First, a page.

China Communications Construction Company (CCCC), the country’s leading marine contractor, has signed an agreement with China's offshore rig and vessel manager SinoOcean to charter an accommodation and construction barge for an offshore wind farm construction job.
The vessel chartered by CCCC Third Harbour Engineering will work on offshore wind projects off China’s Fujian province having been modified at the vessel’s builder COSCO Shipping Heavy Industry’s Zhoushan facility in Zhejiang province.
It is not clear about the dayrate of the charter, though offshore wind contracting sources said the rate averages 10 million yuan ($1.5 million) for installing an offshore wind turbine in China.
Upstream understand the charter has several options after the first job offshore Fujian is finished towards the end of this year.
The flotel with DP3 system, now named Guo Hai An Hong, can accommodate 684 people, is equipped with a giant crane with lifting capacity of 300 metric tonnes, and has 2000 square metres of deck space.
COSCO initially built the 115.5-metre-long by 34-metres-wide vessel for BAO Provider of France.
In May last year, SinoOcean, COSCO, BAO Provider and AOS Cyprus signed an agreement to cancel the contract for provision of the vessel, which was then named as African Provider, a name implying that the vessel was initially intended for potential operation in West Africa.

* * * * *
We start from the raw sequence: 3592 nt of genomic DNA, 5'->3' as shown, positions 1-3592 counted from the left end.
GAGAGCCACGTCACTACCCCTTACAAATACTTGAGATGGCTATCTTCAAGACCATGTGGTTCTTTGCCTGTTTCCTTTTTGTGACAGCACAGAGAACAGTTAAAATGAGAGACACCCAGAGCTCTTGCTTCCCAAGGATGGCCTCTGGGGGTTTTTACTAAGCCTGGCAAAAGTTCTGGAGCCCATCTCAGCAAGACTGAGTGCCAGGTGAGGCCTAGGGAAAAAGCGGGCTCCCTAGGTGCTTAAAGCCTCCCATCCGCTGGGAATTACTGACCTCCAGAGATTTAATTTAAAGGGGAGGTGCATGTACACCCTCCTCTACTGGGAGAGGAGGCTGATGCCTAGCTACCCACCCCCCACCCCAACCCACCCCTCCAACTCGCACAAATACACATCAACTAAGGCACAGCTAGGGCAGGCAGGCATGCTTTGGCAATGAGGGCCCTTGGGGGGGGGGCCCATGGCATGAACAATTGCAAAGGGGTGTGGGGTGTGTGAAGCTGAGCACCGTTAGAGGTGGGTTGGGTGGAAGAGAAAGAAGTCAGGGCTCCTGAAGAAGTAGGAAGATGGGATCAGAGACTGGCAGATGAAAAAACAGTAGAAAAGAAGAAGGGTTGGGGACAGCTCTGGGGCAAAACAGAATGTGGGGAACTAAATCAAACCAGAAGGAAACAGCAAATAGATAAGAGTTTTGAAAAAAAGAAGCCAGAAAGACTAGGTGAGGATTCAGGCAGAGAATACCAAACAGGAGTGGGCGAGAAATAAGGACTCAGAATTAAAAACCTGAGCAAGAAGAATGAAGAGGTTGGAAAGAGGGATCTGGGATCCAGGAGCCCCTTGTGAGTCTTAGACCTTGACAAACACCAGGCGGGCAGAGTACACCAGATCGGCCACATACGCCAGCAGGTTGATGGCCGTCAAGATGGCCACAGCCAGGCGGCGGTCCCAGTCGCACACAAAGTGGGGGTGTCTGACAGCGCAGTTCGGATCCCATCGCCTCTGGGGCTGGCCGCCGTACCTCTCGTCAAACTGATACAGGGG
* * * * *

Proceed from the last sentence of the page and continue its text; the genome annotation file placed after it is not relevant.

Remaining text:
In May this year, SinoOcean offered African Provider for use as a floating accommodation facility to be deployed offshore South East Asia in part to quarantine and treat people infected with Covid-19.
However, as African Provider could only provide accommodation for about 600 people, too small for the required facility that could lodge 800 to 1000 people, SinoOcean dropped the bid.
The vessel was launched in May 2016 and finished sea trials in September of the same year, but unfortunately BAO Provider abandoned the vessel due to the absence of charters.
SinoOcean was incorporated last year by the State Council’s Assets Supervision & Administration Commission to consolidate China’s offshore engineering industry and sell or charter rigs and vessels that were ordered by foreign owners but stranded in China following the downturn that hit the market between 2014 and 2016.